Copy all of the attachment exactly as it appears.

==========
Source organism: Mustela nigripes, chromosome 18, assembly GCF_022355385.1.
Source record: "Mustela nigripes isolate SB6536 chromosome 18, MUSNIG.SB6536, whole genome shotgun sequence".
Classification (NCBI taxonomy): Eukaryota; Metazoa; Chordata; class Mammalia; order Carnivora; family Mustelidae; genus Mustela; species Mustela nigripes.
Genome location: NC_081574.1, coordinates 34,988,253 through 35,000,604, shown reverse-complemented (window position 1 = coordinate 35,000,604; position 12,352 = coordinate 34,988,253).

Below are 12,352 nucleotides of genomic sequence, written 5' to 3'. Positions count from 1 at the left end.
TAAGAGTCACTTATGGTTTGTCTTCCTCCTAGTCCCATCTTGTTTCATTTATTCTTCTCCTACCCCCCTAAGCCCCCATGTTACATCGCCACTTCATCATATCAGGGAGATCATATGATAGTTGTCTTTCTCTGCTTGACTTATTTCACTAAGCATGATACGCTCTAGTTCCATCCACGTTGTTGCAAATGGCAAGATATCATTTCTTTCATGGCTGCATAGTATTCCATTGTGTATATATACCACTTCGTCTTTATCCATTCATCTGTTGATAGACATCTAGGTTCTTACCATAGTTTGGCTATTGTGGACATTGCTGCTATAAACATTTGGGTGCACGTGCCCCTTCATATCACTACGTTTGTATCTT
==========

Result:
Source organism: Mustela nigripes, chromosome 18, assembly GCF_022355385.1.
Source record: "Mustela nigripes isolate SB6536 chromosome 18, MUSNIG.SB6536, whole genome shotgun sequence".
Classification (NCBI taxonomy): Eukaryota; Metazoa; Chordata; class Mammalia; order Carnivora; family Mustelidae; genus Mustela; species Mustela nigripes.
Genome location: NC_081574.1, coordinates 34,988,253 through 35,000,604, shown reverse-complemented (window position 1 = coordinate 35,000,604; position 12,352 = coordinate 34,988,253).

Below are 12,352 nucleotides of genomic sequence, written 5' to 3'. Positions count from 1 at the left end.
TAAGAGTCACTTATGGTTTGTCTTCCTCCTAGTCCCATCTTGTTTCATTTATTCTTCTCCTACCCCCCTAAGCCCCCATGTTACATCGCCACTTCATCATATCAGGGAGATCATATGATAGTTGTCTTTCTCTGCTTGACTTATTTCACTAAGCATGATACGCTCTAGTTCCATCCACGTTGTTGCAAATGGCAAGATATCATTTCTTTCATGGCTGCATAGTATTCCATTGTGTATATATACCACTTCGTCTTTATCCATTCATCTGTTGATAGACATCTAGGTTCTTACCATAGTTTGGCTATTGTGGACATTGCTGCTATAAACATTTGGGTGCACGTGCCCCTTCATATCACTACGTTTGTATCTT